The syntactic foam made by DST and NYU captures the lightness of foams, but adds substantial strength. The secret of this syntactic foam starts with a matrix made of a magnesium alloy, which is then turned into foam by adding strong, lightweight silicon carbide hollow spheres developed and manufactured by DST. A single sphere's shell can withstand pressure of over 25,000 pounds per square inch (PSI) before it ruptures -- one hundred times the maximum pressure in a fire hose. The hollow particles also offer impact protection to the syntactic foam because each shell acts like an energy absorber during its fracture. The composite can be customized for density and other properties by adding more or fewer shells into the metal matrix to fit the requirements of the application. This concept can also be used with other magnesium alloys that are non-flammable.

Fanuc unveils world's strongest robot
Fanuc Corporation of Japan unveiled a highly flexible robot that appears to defy gravity, with the ability to lift and position entire car bodies effortlessly. Servicing a variety of manufacturing industries, the robot can perform both simple and complex tasks lifting payloads of up to a staggering 1.7 tons, and a reach of up to 4.7 meters to increase operating freedom.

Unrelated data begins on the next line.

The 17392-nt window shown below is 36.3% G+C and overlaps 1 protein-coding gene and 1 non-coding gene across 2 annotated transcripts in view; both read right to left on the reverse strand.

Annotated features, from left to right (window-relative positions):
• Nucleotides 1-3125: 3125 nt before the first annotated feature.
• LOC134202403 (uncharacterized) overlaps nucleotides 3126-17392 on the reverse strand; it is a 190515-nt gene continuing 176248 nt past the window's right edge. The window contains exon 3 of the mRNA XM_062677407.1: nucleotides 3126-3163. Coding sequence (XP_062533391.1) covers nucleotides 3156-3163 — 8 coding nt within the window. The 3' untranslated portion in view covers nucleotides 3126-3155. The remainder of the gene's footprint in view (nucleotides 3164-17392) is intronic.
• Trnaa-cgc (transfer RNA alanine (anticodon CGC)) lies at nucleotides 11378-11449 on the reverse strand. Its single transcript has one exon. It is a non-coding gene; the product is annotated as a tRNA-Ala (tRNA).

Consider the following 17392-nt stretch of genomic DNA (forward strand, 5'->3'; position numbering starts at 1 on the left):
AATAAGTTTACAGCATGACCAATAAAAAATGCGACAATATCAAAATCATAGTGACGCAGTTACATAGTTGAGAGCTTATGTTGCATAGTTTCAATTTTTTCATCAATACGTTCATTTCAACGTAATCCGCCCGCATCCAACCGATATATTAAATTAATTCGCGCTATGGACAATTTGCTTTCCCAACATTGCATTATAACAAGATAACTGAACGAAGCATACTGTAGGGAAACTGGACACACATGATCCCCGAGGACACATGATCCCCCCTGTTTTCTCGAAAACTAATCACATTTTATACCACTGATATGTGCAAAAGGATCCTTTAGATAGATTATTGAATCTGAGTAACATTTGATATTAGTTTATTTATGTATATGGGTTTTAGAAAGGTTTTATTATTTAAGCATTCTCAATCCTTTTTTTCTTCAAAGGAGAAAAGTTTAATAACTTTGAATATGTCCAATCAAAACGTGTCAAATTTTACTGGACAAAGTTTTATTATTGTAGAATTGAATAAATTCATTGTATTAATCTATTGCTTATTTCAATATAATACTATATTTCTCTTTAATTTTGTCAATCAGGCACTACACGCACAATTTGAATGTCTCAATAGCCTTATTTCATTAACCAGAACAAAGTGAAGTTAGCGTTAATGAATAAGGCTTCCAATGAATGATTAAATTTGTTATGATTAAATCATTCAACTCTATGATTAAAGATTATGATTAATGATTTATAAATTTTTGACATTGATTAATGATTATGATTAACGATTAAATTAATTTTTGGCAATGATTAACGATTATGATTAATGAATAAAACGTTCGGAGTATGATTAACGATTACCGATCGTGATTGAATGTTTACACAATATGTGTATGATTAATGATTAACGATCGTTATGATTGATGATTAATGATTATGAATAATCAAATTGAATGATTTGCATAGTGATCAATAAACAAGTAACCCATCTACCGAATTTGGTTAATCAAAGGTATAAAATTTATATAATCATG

This robot will automate areas of heavy material handling, lowering the risk of damage to production material, reducing running costs, and improving overall cycle times and workflow.

The centimeter-accurate GPS system: Bringing precision in geolocation
The centimeter-accurate GPS system, developed by Texas scientists, reduces the location errors from the size of a room to a penny, thereby bringing about a 100 times increase in accuracy. The accurate GPS systems existing till now are not ubiquitous for their costly and large sized antennas. The newly invented system overcomes this drawback by employing software defined potent and sensitive receiver that uses small mobile antennas and is therefore lot less expensive.

This accuracy in GPS systems can revolutionize geolocation on virtual reality headsets, cell phones, and other technologies, making global positioning and orientation far more precise than what is currently available on a mobile device.